Untangling Biblical Tales
The Bible is full of smashing stories of derring-do -- David slaying Goliath, Jonah swallowed by a whale -- but how much of it is true? While some believers answer, "Everything, of course," scholars have long been poking around in the historical and archaeological record to determine fact from fiction. Three new paperbacks continue that exploration.
DAVID AND SOLOMON In Search of the Bible's Sacred Kings And the Roots of the Western TraditionBy Israel Finkelstein and Neil Asher Silberman Free Press. 342 pp. $14
David and Solomon have become "timeless models of righteous leadership under God's sanction," write Israel Finkelstein and Neil Asher Silberman in their archaeological take on two ancient kings of Israel. David's kingdom stretched from the Euphrates to Egypt; Solomon's reign was a "golden age of prosperity, knowledge, and power for all the people of Israel." Or so the Bible says. Finkelstein and Silberman argue that it is "highly unlikely that David ever conquered territories of people more than a day or two's march from the heartland of Judah. . . . Solomon's Jerusalem was neither extensive nor impressive, but rather the rough hilltop stronghold of a local dynasty of rustic tribal chiefs." But knowing the historical origins of these stories about biblical kings should not diminish their power: "The question of how and why their legends survived the vicissitudes of antiquity to become one of the strongest images of western civilization -- and what values and dreams they reflected in every successive period -- is . . . a story no less fascinating than the biblical narrative itself."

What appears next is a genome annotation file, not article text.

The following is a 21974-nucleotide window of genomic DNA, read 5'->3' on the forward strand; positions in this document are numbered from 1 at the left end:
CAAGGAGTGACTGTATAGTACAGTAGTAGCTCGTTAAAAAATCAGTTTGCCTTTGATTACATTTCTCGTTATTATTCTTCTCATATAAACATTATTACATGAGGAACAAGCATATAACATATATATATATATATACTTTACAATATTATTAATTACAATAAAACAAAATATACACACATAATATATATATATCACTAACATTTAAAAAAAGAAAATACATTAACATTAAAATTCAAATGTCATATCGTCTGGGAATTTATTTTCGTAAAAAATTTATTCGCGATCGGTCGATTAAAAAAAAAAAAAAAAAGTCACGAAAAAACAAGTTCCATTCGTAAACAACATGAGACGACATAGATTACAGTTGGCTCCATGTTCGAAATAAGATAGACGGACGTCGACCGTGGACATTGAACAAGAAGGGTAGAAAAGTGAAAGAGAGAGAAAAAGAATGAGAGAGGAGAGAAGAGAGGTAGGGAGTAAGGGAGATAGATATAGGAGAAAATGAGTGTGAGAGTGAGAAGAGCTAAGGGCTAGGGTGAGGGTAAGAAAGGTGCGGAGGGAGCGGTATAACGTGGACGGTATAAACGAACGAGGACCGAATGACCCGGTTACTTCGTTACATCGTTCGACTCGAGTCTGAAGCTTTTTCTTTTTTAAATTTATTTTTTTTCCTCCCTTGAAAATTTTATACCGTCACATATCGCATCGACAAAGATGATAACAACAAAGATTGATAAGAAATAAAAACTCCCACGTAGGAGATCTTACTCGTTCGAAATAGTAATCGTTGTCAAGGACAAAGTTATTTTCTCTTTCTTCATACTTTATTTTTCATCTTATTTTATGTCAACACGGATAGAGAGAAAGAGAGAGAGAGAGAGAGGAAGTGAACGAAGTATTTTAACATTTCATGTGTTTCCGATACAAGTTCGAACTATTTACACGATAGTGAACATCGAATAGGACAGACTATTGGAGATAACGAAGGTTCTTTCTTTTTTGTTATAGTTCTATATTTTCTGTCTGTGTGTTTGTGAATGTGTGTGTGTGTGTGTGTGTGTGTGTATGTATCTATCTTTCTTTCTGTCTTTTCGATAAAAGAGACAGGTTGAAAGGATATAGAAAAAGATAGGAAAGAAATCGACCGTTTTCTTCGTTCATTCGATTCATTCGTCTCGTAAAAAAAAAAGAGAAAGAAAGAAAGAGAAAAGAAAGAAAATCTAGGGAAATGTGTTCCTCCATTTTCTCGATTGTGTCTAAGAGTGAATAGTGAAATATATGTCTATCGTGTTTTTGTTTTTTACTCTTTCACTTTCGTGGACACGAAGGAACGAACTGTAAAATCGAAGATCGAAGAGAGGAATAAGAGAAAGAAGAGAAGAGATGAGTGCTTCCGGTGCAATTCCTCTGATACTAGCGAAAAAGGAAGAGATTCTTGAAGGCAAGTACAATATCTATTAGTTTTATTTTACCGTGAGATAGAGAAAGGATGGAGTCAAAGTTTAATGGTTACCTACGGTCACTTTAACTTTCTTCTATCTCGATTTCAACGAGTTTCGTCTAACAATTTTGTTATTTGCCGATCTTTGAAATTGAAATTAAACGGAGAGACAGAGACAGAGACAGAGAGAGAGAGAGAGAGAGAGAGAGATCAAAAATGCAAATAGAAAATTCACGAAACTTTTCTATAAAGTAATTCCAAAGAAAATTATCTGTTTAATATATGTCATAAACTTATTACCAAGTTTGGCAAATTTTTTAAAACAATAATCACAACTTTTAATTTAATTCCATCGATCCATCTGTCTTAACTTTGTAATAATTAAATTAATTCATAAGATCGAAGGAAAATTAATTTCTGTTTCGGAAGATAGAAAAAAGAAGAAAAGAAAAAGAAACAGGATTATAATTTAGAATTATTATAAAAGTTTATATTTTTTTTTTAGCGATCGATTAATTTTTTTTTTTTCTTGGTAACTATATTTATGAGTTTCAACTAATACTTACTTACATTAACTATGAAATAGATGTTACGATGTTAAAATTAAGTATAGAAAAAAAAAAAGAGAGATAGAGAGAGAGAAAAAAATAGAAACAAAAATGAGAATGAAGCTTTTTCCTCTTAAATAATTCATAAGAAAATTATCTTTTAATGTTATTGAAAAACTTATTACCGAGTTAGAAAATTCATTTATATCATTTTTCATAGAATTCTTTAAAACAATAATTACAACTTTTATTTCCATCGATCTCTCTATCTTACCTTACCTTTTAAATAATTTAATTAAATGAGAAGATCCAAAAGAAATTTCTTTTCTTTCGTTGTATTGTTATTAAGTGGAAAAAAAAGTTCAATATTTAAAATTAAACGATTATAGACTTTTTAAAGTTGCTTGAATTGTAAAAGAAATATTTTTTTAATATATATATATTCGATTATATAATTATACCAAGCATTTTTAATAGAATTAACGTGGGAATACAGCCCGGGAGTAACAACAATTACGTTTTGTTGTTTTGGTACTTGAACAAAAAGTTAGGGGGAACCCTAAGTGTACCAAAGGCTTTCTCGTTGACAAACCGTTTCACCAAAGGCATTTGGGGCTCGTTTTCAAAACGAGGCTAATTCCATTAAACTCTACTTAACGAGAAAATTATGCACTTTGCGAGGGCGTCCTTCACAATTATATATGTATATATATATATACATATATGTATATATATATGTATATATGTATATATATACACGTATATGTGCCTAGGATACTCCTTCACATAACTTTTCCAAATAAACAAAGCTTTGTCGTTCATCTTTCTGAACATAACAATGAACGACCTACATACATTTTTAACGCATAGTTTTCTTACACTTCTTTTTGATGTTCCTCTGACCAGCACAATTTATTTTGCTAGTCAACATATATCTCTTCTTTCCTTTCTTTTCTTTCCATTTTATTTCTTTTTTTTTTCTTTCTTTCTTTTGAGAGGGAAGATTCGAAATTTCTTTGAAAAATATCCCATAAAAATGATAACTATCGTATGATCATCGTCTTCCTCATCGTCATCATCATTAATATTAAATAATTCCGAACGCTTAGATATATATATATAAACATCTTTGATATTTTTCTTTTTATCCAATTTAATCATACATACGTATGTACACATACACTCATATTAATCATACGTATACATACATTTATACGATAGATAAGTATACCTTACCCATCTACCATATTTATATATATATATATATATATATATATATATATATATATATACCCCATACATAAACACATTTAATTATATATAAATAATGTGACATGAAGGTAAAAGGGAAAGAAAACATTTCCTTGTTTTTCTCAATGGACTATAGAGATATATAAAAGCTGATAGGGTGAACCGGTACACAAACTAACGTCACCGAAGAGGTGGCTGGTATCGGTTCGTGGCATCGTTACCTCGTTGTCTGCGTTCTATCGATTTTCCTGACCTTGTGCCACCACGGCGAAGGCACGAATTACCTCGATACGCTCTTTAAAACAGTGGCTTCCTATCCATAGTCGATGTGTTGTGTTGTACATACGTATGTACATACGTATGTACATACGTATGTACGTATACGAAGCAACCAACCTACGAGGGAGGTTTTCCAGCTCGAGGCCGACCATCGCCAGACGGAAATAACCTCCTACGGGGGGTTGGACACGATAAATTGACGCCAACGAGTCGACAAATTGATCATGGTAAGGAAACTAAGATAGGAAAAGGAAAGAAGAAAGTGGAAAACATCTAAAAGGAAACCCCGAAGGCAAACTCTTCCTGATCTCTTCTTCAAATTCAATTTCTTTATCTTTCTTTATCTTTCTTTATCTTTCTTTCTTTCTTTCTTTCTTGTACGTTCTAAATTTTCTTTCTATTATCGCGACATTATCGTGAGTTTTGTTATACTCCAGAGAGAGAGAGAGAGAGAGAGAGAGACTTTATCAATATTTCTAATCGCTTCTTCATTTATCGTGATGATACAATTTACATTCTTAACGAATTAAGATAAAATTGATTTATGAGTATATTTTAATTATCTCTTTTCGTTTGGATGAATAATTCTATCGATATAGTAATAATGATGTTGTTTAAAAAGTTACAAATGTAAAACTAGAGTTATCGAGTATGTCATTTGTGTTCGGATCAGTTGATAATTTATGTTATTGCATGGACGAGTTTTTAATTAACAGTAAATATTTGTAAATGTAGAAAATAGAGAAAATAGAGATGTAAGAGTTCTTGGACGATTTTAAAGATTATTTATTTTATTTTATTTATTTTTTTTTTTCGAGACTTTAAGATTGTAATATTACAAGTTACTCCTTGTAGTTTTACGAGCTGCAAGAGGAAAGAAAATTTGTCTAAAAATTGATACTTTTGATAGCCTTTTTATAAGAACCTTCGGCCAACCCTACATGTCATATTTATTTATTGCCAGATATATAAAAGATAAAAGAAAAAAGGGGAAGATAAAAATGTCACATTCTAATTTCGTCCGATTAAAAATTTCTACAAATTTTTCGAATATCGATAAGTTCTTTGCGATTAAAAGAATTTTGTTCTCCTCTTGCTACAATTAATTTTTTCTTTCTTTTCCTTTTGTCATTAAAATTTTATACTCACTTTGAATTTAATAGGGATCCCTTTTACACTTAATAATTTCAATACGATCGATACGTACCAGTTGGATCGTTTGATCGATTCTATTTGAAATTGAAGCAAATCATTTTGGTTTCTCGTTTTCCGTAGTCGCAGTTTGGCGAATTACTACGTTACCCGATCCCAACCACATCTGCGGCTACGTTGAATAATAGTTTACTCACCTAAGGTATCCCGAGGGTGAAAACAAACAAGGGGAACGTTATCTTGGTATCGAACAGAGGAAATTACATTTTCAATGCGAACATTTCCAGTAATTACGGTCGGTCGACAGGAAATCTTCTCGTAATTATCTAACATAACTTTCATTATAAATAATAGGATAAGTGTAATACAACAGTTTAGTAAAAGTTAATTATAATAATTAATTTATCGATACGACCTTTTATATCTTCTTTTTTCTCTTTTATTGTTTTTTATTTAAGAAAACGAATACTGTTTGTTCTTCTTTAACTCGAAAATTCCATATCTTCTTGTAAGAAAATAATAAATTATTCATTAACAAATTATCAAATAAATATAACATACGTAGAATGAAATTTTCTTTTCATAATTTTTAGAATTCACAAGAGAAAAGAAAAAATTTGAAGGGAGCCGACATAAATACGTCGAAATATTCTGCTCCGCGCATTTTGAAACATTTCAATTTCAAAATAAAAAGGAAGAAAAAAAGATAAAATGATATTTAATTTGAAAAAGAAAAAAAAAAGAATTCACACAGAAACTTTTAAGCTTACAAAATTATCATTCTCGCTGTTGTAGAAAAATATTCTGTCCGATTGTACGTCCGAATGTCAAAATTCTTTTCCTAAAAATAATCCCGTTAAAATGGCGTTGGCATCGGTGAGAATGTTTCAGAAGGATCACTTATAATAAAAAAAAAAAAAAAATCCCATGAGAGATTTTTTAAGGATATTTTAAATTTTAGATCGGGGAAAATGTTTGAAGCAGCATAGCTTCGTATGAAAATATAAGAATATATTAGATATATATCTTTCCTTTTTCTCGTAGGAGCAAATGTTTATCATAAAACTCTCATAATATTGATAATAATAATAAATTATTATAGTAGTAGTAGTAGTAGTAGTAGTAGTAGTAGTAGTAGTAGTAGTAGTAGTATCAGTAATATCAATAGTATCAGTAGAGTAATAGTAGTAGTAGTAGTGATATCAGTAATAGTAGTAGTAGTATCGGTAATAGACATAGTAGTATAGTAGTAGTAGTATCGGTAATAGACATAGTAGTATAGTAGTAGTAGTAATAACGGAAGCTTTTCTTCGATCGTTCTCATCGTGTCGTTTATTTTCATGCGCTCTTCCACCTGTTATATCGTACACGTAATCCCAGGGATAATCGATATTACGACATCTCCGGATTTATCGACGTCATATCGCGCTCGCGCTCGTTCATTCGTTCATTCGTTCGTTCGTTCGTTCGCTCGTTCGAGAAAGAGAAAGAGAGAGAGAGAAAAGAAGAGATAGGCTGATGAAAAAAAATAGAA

JESUS AND YAHWEH The Names DivineBy Harold Bloom Riverhead. 238 pp. $15
"Doubtless the historical Jesus existed," writes literary critic Harold Bloom, "but he can be recovered only in shards." Bloom sets out to separate the identities of "a more-or-less historical person, Yeshua [or Jesus] of Nazareth; a theological God, Jesus Christ; and a human, all-too-human God, Yahweh." He finds the three "totally incompatible," which indicates to him the "irreconcilability of Christianity and Judaism," as he titles one of the later chapters in Jesus and Yahweh:"Yahweh declares his unknowability, Jesus Christ is totally smothered beneath the massive superstructure of historical theology, and of Yeshua all we rightly can say is that he is a concave mirror, where what we see are all the distortions each of us has become."
MURDER AT GOLGOTHA A Scientific Investigation Into the Last Days of Jesus' Life, His Death, and His ResurrectionBy Ian Wilson St. Martin's Griffin. 191 pp. $13.95
"Today more than at any time in history we have forensic technologies that can reveal so much of what truly happened" to Jesus, claims Ian Wilson in Murder at Golgotha. "Even after such a long time lapse, the Golgotha of around A.D. 30 has far from gone entirely cold as a crime scene." Inspired by what he calls the "lurid, hyperimaginative fantasies" of Mel Gibson's film "The Passion of the Christ," Wilson embarks on "a searching revisit to the original events" in which he examines, among many other things, the gospels "as 'witness' statements" and researches "how the Romans conducted their executions by crucifixion, how they fastened the victims to their crosses, and how long these might endure such an ordeal."
FROM OUR PREVIOUS REVIEWS
· Daniel Gilbert's Stumbling on Happiness (Vintage, $14.95) "may be one of the most delightfully written layman's books on an academic topic," according to Lisa Zeidner. "Gilbert translates and makes sense of a vast array of scientific literature on perception, memory and imagination."
· John Barlow described Sweet and Low: A Family Story (Picador, $14), by Rich Cohen, as a "wildly addictive, high-octane narrative . . . a highly personal history in which the most intimate family details are seen in the context of the Sweet 'N Low empire."
· The memoir Untold Stories (Picador, $20), by "History Boys" author Alan Bennett, "possesses a kind of Anglican quietness, refusing the histrionic or grandstanding while still managing to be humorous, surprising, disarmingly human," wrote Michael Dirda.
Rachel Hartigan Shea is a contributing editor of Book World.